Catalogue from the exhibition Japan's Golden Age: Momoyama held at the Dallas Museum of Art from 8th September to 1 December 1996.; The Momoyama period in Japan - from 1573 to 1615 - was one of the most dynamic and energetic eras in the country's history, characterized by dramatic social and political change and brilliant artistic innovation and achievement.
During this period the Japanese adopted Western firearms and brought about the political and military unification of the country. The peace that followed encouraged trade and a new market economy, and the newly wealthy townspeople became consumers of luxury goods. The arts flourished, with new styles and forms in painting, furnishings, architecture, and armor. The textile and ceramic arts were also revived and refined with new materials and decorative elements. Foreigners were now tolerated, and their styles influenced Japanese forms and techniques. The history, culture, and aesthetics of the Momoyama period are explored by analyzing and reproducing masterpieces of artists in many media: paintings (including many superb screen paintings), sculpture, calligraphy, tea ceremony utensils, lacquerware, ceramics, metalwork, arms and armor, textiles and Noh masks. A team of leading scholars and specialists in Japanese art contributes and introduction to each section with an essay that places the individual works in a broader art-historical and cultural context. This beautiful book reproduces works of art from temples and private collections in Japan which rarely been seen, as well as the most famous masterpieces of the major museums. It also serves as the catalogue of an exhibition held at the Dallas Museum of Art in cooperation with the Japan Foundation and Japan's Agency for Cultural Affairs.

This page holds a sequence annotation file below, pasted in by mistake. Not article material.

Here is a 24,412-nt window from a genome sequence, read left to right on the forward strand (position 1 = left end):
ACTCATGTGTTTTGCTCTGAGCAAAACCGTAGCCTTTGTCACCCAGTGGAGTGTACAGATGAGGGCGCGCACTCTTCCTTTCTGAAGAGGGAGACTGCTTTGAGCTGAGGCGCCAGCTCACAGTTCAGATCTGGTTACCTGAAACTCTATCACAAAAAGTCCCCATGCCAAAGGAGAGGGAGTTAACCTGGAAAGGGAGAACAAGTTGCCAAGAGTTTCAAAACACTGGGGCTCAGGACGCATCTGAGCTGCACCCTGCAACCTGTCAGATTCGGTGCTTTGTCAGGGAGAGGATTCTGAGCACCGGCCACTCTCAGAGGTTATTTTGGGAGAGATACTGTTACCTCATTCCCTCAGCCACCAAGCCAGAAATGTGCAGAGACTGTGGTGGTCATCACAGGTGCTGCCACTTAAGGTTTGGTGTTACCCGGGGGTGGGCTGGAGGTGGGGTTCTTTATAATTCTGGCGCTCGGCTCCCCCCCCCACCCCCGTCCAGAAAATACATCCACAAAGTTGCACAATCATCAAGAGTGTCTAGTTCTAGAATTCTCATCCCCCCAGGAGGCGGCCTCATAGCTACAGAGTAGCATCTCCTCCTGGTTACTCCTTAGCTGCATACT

Published by Yale University Press,New Haven and London, 1996
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